Why You Shouldn’t Preach More than 30 Minutes

StopwatchSermons are the driving force in Christian churches. Everything is constantly rearranged around them, like decorations, promotional materials, and worship songs. The sermon series sets the tone of ministry.

This is probably why most preachers preach long sermons. A recent survey discovered that 75% preach for more than 30 minutes. The average sermon is 36 minutes long.

My own experience has confirmed to me that shorter sermons are best. It is preferable to preach less than half an hour. In fact, here are four good reasons why you shouldn’t preach more than this:

Reason #1: It’s Unnecessary
It isn’t necessary to preach more than 30 minutes. It doesn’t take your people that long to understand something, so it shouldn’t take you that long to explain it.

Preachers preach for more than 30 minutes because they are unfocused. They tend to ramble, repeat themselves, and get off-topic. They also preach long sermons because they want to make multiple points.

Discipline yourself to stay focused on what is most essential. Don’t try to say everything in every sermon. Condense your sermons by taking out anything that is redundant or unnecessary.

If you can’t say what you have to say in 30 minutes or less, do you really know what you’re trying to say?

Reason #2: It’s Ineffective
It isn’t effective to preach more than 30 minutes. Your people don’t need you to explain something over and over again. They only need you to explain it once in a helpful, memorable way.

We seem to think that the more we say, the more people will remember. But when it comes to preaching, less is more. In other words: the less we say, the more people remember. And the opposite is also true: the more we say, the less people remember.

Train yourself to be brief. Practice saying things in as few words as possible. Boil your ideas down to a single thought for your people to remember and put into action.

Reason #3: It’s Inconsiderate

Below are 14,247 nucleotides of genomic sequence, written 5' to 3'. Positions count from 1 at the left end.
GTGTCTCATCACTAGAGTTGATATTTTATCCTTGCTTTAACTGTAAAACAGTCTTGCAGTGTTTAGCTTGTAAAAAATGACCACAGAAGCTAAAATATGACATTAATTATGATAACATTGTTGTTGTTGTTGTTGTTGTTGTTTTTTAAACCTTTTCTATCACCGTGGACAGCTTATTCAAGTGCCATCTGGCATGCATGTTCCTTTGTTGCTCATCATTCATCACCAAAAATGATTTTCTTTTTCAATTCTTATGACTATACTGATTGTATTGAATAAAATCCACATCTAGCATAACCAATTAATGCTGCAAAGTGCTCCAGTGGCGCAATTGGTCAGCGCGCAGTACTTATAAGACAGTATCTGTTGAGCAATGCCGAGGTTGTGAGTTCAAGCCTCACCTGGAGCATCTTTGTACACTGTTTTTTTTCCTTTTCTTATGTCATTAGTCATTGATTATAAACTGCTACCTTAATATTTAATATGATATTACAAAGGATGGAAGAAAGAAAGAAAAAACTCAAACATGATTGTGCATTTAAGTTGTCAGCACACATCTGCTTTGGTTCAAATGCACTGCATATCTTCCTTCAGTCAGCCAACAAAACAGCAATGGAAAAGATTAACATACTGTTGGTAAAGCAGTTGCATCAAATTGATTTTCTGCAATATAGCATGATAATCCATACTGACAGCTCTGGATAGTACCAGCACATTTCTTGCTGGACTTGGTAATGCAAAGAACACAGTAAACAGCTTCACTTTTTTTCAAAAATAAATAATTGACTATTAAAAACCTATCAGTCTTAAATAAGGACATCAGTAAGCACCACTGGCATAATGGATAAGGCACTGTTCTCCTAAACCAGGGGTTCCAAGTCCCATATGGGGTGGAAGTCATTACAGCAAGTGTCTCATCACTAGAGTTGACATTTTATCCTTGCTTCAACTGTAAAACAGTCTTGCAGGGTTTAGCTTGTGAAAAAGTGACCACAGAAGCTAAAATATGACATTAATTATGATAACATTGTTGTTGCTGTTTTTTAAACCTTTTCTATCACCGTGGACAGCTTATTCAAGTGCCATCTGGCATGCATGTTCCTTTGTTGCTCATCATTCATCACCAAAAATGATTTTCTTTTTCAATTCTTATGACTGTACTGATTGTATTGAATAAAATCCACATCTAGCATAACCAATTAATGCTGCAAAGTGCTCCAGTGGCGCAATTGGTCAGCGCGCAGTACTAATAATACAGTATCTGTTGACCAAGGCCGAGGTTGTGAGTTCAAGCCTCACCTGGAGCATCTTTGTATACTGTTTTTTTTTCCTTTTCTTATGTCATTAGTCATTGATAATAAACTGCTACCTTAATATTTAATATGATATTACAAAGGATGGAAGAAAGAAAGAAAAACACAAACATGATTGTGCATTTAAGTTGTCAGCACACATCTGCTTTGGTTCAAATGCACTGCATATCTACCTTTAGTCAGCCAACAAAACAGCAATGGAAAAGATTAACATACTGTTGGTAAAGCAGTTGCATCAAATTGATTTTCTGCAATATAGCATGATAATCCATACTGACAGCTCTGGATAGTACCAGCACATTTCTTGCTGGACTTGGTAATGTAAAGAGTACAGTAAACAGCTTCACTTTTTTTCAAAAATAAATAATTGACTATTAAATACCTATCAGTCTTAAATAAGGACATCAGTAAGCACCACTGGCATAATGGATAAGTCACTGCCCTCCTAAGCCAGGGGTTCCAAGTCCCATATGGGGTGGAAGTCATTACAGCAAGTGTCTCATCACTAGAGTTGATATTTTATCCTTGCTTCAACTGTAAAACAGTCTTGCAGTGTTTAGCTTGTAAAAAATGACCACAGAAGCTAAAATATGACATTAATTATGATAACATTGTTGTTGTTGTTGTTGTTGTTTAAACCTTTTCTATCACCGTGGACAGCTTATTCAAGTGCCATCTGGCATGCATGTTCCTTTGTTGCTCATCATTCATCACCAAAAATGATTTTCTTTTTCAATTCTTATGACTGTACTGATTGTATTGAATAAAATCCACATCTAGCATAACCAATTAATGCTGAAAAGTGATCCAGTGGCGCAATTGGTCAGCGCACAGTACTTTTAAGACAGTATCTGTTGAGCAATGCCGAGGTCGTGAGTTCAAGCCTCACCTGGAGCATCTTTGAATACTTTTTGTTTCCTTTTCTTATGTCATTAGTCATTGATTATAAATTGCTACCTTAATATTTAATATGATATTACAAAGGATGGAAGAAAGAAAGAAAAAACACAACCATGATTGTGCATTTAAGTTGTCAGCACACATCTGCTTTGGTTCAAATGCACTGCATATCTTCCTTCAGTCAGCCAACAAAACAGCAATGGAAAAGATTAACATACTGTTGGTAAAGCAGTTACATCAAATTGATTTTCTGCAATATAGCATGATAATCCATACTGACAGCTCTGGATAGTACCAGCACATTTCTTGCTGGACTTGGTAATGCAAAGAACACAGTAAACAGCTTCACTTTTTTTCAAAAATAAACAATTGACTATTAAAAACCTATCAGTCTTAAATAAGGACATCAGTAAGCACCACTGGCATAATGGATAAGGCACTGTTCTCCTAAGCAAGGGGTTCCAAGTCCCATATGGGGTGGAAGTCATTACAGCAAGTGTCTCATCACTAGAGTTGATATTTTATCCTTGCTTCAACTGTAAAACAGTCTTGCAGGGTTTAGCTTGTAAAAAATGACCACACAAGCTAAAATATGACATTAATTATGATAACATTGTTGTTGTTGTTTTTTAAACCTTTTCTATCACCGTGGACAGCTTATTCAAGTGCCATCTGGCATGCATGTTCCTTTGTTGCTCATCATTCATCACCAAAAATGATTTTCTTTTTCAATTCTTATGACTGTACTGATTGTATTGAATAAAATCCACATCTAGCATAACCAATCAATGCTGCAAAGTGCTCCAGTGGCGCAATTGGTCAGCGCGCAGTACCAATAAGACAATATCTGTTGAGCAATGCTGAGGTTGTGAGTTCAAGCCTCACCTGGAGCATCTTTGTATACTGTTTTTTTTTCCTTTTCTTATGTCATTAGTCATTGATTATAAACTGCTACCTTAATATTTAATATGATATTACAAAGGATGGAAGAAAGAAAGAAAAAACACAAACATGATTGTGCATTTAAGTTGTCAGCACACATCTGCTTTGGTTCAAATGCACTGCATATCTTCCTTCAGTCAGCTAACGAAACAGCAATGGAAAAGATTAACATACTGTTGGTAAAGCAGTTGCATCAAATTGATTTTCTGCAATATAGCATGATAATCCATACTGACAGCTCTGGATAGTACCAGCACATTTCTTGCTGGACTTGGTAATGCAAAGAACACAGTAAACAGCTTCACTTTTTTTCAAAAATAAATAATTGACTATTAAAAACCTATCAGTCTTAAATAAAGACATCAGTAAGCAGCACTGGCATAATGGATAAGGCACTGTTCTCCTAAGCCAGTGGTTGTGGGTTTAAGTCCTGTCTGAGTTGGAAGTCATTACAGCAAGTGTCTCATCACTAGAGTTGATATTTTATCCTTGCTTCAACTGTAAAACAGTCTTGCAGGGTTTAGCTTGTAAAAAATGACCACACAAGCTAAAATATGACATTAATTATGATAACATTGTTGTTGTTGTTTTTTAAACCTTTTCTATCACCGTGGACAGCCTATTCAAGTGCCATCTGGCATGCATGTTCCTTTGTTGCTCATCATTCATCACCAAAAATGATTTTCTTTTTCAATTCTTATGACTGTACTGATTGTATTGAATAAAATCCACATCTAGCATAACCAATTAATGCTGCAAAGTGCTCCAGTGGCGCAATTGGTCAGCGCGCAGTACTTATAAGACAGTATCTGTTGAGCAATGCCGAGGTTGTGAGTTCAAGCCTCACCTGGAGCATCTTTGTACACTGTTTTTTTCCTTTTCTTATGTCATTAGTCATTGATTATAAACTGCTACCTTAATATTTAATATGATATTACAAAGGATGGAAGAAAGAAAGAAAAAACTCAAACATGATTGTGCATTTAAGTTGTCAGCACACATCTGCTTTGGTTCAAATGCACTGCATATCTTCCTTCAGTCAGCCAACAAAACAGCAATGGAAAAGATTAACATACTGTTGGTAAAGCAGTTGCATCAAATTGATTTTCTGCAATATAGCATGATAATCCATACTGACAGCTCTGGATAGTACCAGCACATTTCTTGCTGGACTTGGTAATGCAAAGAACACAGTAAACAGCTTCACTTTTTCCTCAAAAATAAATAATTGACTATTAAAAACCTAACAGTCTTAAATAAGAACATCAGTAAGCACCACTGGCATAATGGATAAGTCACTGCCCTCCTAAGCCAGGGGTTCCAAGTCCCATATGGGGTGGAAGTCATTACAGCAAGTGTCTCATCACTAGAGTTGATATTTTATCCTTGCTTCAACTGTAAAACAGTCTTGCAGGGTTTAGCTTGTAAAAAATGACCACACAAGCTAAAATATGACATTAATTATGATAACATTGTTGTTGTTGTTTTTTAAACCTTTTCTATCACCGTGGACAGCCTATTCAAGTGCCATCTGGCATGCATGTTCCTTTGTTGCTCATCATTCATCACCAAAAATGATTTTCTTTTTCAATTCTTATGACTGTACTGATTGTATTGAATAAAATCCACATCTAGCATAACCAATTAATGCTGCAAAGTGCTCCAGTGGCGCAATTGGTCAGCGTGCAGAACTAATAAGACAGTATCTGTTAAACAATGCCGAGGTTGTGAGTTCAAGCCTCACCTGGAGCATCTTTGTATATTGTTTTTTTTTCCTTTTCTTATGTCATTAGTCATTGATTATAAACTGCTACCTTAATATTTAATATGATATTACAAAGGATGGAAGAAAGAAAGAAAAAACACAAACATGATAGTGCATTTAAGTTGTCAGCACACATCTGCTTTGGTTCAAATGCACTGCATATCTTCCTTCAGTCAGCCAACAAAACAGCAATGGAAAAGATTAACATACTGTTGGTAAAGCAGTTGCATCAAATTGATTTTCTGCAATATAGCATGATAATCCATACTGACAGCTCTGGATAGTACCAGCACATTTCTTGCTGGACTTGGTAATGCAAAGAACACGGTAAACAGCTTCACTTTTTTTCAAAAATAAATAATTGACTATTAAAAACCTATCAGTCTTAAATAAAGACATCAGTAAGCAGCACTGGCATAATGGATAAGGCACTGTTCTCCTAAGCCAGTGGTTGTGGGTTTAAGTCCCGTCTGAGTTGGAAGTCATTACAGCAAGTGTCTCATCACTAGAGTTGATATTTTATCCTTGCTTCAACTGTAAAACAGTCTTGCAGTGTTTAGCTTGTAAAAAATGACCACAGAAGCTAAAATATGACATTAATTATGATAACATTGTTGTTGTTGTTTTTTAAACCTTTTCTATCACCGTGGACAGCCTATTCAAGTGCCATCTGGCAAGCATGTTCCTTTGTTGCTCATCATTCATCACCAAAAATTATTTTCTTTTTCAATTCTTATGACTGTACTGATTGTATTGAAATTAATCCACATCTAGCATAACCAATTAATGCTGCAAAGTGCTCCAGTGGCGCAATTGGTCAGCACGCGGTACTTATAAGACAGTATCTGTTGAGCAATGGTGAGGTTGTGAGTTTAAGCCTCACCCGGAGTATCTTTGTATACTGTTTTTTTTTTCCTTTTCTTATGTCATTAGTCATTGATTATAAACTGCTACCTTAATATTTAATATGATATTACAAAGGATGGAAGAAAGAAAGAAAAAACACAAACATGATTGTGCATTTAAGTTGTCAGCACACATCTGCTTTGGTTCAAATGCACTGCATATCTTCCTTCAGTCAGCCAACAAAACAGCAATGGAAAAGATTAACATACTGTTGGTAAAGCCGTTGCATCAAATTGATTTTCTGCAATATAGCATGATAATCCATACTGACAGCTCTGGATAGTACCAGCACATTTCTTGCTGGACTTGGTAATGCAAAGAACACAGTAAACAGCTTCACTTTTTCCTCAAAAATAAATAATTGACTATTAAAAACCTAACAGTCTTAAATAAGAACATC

It isn’t considerate to preach more than 30 minutes. You aren’t the only person who serves on Sunday morning. There are other volunteers who depend on you to not preach too long.

Think about how the length of your sermon affects others. There are volunteers in the Children’s Ministry who teach young children. The longer you preach, the longer they have to occupy the kids.

There are also others who have prepared to serve (worship team, communion meditations, announcements, etc). The longer you preach, the more pressure they feel to shorten what they’ve prepared.

Remind yourself to be considerate. Don’t presume to be most important or worthwhile. Show your appreciation for others’ service by keeping your sermon short.

Reason #4: It’s Disproportionate
It isn’t proportionate to preach more than 30 minutes. There are other things that need to happen on Sunday morning. These get abbreviated or eliminated when you preach too long.

The early believers “devoted themselves to the apostles’ teaching and to the fellowship, to the breaking of bread and to prayer” (Acts 2:42). We tend to maximize the teaching and minimize everything else.

When we come together each week, why don’t we spend more time in fellowship? Why is the Lord’s Supper so brief? Why don’t we spend any time praying together? Is it not ironic that preaching takes precedence in a worship service?

Challenge yourself to take a more balanced approach. Make sure everything is given enough time. Put more emphasis on things that are being rushed or skipped. Ask how your sermon fits into the overall worship service rather than tailoring the service to fit your sermon.

How long do you think a sermon should be? Leave your thoughts with a comment below!

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